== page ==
argument fails because the union and the DOE have the same ultimate objective in this case: a
declaration that the EPPs are not preempted. 2 See Liz Claiborne, Inc. v. Mademoiselle Knitwear,
Inc., No. 96-CV-2064 (RWS), 1996 WL 346352, at *3 (S.D.N.Y. June 25, 1996); see also EGT,
LLC v. Port of Longview, No. ll-CV-5036, 2011 WL 2792442, at *2 (W.D. Wash. July 18,
2011) (denying union's motion for intervention as a matter of right where both the union and the
government party "share an identical interpretation of" contract provisions). There is no
evidence to suggest that the DOE is not zealously litigating in support ofthis position, nor has
Local 1181 introduced any additional legal arguments that it alone can make. (See Pis. Mem. in
Opp'n to Local 1181 Mot. at 7.) A movant may not intervene simply because it seeks to bring a
different "perspective" to the case (see Local 1181 Mot. at 5). See Wash. Elec., 922 F.2d at 98
("[A] putative intervenor's interest is not inadequately represented merely because its motive to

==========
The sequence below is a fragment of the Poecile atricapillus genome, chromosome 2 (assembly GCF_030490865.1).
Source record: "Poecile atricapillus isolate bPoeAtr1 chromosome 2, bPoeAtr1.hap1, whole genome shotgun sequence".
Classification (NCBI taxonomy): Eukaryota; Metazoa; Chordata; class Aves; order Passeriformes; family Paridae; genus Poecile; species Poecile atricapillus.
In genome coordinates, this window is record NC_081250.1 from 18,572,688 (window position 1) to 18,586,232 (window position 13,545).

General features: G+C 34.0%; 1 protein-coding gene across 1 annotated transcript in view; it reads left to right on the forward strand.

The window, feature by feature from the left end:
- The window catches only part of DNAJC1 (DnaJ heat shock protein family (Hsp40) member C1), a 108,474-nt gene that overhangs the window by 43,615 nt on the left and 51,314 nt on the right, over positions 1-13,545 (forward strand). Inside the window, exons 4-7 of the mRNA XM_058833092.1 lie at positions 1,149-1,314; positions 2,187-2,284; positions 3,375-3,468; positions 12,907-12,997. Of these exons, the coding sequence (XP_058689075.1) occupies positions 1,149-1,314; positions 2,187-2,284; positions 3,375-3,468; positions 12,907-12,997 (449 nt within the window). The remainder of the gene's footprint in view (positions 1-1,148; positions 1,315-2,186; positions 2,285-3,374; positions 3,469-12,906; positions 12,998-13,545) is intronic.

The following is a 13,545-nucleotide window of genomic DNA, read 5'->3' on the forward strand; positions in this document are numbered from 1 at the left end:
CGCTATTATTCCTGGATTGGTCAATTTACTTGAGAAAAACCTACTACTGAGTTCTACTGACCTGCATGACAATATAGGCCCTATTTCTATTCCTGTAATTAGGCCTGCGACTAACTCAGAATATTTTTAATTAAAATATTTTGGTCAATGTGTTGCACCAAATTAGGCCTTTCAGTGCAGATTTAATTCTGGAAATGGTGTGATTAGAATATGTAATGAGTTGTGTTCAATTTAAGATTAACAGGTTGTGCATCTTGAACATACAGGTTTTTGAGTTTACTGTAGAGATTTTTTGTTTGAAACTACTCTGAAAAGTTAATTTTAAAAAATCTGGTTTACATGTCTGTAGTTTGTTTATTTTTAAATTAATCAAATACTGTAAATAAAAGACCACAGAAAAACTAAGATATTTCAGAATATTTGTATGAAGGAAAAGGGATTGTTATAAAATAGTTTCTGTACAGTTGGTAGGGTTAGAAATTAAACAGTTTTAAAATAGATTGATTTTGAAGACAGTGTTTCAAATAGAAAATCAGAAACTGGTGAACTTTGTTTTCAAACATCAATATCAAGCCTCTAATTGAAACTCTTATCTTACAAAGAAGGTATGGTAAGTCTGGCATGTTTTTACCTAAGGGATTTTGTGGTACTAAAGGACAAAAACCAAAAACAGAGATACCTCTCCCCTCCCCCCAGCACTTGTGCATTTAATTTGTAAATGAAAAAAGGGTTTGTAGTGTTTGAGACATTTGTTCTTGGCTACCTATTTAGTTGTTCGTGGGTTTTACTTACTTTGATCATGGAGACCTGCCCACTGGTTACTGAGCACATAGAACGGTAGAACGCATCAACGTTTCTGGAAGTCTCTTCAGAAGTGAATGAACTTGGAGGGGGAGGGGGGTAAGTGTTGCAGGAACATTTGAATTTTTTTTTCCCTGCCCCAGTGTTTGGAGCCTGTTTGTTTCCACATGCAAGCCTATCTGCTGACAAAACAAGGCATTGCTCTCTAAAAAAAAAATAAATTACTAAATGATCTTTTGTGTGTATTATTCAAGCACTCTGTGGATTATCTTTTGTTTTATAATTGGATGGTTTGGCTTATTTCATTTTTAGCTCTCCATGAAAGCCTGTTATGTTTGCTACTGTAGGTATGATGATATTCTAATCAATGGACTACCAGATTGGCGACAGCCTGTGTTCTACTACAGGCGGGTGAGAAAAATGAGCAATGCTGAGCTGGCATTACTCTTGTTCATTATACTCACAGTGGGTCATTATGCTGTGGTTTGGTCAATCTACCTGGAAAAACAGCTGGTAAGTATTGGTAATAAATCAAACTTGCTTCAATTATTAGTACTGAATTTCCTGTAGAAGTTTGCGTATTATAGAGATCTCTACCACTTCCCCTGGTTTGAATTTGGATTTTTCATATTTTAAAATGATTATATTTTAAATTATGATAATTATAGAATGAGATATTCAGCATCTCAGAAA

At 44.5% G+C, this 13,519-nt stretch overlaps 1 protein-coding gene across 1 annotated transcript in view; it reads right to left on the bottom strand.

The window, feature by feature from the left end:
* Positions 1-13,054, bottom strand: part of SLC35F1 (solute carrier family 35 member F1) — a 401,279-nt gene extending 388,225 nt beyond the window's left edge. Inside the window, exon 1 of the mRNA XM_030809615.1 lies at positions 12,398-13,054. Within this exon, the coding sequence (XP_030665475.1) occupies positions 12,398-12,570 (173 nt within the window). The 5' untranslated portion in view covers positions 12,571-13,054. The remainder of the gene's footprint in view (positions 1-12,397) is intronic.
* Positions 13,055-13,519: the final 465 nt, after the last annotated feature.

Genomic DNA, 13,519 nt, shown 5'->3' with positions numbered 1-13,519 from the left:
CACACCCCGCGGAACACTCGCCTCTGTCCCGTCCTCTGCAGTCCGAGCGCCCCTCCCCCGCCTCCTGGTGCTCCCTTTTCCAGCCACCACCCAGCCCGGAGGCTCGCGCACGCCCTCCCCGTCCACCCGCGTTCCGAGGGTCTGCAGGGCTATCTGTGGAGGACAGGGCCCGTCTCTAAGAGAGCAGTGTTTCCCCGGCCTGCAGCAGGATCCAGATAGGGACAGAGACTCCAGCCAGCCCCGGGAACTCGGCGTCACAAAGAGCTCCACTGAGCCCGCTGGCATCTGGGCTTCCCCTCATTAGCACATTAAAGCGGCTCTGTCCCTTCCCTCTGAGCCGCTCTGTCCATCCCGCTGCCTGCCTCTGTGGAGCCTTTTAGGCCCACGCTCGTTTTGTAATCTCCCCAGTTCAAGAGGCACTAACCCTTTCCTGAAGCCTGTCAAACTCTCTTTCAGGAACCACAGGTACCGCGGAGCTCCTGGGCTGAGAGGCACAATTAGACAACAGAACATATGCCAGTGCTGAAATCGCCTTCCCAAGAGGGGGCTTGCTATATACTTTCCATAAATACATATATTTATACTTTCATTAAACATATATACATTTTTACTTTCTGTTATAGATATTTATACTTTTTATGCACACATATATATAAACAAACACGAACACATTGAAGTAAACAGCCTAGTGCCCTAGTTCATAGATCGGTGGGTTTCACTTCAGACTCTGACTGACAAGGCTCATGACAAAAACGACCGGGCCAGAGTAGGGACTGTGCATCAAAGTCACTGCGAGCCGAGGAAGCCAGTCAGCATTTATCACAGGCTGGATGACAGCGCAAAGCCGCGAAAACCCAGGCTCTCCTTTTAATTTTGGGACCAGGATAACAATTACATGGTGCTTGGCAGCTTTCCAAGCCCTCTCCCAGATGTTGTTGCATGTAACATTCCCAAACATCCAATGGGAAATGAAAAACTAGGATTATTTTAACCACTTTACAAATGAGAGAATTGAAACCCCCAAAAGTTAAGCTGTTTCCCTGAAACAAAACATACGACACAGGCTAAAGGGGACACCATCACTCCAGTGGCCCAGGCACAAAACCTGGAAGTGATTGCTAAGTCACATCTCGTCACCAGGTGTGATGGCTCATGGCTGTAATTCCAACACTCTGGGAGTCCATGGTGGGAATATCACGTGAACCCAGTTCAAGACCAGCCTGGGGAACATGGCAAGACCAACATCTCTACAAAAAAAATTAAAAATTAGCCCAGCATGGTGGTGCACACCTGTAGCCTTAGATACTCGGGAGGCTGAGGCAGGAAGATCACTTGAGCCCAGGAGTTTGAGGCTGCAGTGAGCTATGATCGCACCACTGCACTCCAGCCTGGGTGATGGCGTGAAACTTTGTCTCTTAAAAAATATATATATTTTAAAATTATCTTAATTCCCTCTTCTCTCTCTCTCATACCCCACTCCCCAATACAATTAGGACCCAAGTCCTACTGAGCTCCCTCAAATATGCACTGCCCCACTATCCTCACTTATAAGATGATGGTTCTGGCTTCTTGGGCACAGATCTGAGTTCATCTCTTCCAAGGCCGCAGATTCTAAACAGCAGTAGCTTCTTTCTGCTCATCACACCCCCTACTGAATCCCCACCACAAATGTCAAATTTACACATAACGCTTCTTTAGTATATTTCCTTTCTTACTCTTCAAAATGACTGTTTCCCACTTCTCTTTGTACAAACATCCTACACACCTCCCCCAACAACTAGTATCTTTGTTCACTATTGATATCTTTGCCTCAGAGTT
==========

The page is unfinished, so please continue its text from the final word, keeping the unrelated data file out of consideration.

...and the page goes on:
litigate is different from that of a party to the action."). The contention that Local 1181 's
intervention is required because DOE could "shift" or "alter" its position in the case appears to
be unfounded speculation. (See Local 1181 Mot. at 6.) lfthe circumstances of this case change
such that Local 1181 's intervention becomes necessary, the union can reapply to the court for
intervention at that time. Cf. United States v. City of New York, No. 07-CV-2067 (NGG), 2007
WL 2581911, at *6 (E.D.N.Y. Sept. 6, 2007). Because Local 1181 has not shown that its
interests in this action are not adequately represented by the DOE, the court must deny its motion
for intervention under Rule 24(a).
The court wishes to note that over-simplified analysis ofa party's "ultimate objective" can do disservice to a
union's legitimate fears about adequate representation. These concerns can be particularly significant Where, as
here, the contract at issue is a proposed contract, rather than an existing agreement of which enforcement is sought.
Cf, e.g., Leyv. Novelis Corp., No. 14-CV-775, 2014 WL 3735720, at *2-3 (N.D.N.Y. Oct. 7, 2014); Liz Claiborne,
Inc. v. Mademoiselle Knitwear, Inc., No. 96-CV-2064 (RWS), 1996 WL 346352, at *3 (S.D.N.Y. June 25, 1996).
At this point, however, the court is satisfied that the DOE and Local 1181 do share an ultimate objective,